TIP: Once you have the right size (and this goes for any of the pieces, not just the background) be sure to keep that one as a template to cut out the rest of your pieces. It can be really tempting to put it all together right away, but you’ll want that template to keep them relatively uniform.
Now, my background fabric was pretty flimsy so I chose to put a backing on it. This could be interfacing, if you have some, but since I didn’t I used some extra, sturdy fabric that I had laying around. This is also nice because it had the added benefit of making the back of the bout looking a little more ‘finished’. If you do interfacing, I’d recommend the fusible kind. If you do a heavy weight fabric, hot glue works just great.
Set your background piece aside and get your additional leaf fabric. I cut out my leaf using pinking sheers because I liked the extra detail it added, but you certainly don’t have to. You also could play around with making this leaf quite different (round, triangle) – it really doesn’t have to look anything like a leaf!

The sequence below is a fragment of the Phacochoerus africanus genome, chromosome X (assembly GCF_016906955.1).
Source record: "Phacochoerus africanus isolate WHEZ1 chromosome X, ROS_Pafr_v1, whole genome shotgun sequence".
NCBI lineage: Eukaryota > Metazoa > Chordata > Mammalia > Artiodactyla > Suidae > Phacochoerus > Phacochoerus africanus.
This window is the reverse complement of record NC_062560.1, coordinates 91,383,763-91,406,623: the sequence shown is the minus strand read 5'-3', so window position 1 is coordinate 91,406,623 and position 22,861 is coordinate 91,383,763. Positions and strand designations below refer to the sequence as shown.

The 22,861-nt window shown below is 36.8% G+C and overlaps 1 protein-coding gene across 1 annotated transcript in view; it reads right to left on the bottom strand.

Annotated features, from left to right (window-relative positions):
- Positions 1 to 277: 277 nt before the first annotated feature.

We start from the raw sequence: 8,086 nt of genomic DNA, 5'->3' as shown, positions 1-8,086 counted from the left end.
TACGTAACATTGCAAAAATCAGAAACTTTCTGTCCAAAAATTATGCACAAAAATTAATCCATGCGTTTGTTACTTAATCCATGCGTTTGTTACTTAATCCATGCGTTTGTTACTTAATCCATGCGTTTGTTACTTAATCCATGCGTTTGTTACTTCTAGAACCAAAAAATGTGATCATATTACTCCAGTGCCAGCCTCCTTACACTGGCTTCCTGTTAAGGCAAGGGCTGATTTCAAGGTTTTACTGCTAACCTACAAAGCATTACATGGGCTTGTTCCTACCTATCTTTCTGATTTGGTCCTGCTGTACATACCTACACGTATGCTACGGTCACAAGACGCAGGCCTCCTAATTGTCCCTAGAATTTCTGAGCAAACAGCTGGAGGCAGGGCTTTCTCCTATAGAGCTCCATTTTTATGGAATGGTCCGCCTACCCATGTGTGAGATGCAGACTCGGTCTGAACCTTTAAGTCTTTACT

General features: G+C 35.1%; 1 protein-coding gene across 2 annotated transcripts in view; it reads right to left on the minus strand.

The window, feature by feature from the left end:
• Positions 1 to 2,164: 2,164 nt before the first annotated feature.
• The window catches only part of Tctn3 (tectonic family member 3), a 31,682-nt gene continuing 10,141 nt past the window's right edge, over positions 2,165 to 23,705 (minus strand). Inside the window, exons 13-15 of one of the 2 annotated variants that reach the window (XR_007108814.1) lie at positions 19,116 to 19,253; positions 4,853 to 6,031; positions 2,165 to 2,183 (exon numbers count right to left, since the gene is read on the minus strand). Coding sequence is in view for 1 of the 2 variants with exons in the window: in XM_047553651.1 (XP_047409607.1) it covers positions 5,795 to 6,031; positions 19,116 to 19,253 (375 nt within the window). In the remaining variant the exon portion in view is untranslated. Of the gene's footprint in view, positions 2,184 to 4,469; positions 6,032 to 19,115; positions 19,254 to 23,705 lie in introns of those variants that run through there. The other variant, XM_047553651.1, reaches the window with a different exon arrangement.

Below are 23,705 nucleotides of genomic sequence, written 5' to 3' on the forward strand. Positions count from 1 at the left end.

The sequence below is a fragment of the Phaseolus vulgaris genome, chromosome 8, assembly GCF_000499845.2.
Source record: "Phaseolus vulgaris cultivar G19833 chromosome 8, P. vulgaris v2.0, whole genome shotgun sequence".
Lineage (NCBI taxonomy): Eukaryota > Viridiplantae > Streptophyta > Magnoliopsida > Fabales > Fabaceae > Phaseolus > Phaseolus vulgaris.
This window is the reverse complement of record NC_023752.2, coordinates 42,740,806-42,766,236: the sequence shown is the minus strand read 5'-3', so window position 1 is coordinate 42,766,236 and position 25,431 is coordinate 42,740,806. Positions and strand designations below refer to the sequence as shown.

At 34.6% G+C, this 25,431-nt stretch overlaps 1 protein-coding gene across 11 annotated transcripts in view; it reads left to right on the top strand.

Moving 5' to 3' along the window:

Once I had the leaf cut out, I added a little bit of green thread in a quick stitch down the center. Part of this was to mimic the same look in my background fabric. But it also gave a little more detail.
A quick note about the ‘extra details’: I can say from first hand experience that it’s quite easy to get carried away by adding more and more extra details to this. My first run of the bout had everything being cut with pinking sheers – ack! My advice is to remember that sometimes less is more. Be thoughtful in how and when you are adding on.
So, after you’ve finished the leaves get your fabric for the flower. I chose to go with a white flower, but I’ve seen several that were a solid color and looked great. What I do think makes a real difference is making sure whatever color(s) you choose, that you get the netting/mesh/tulle for the extra layer. Not only does this add volume, but it looks really pretty.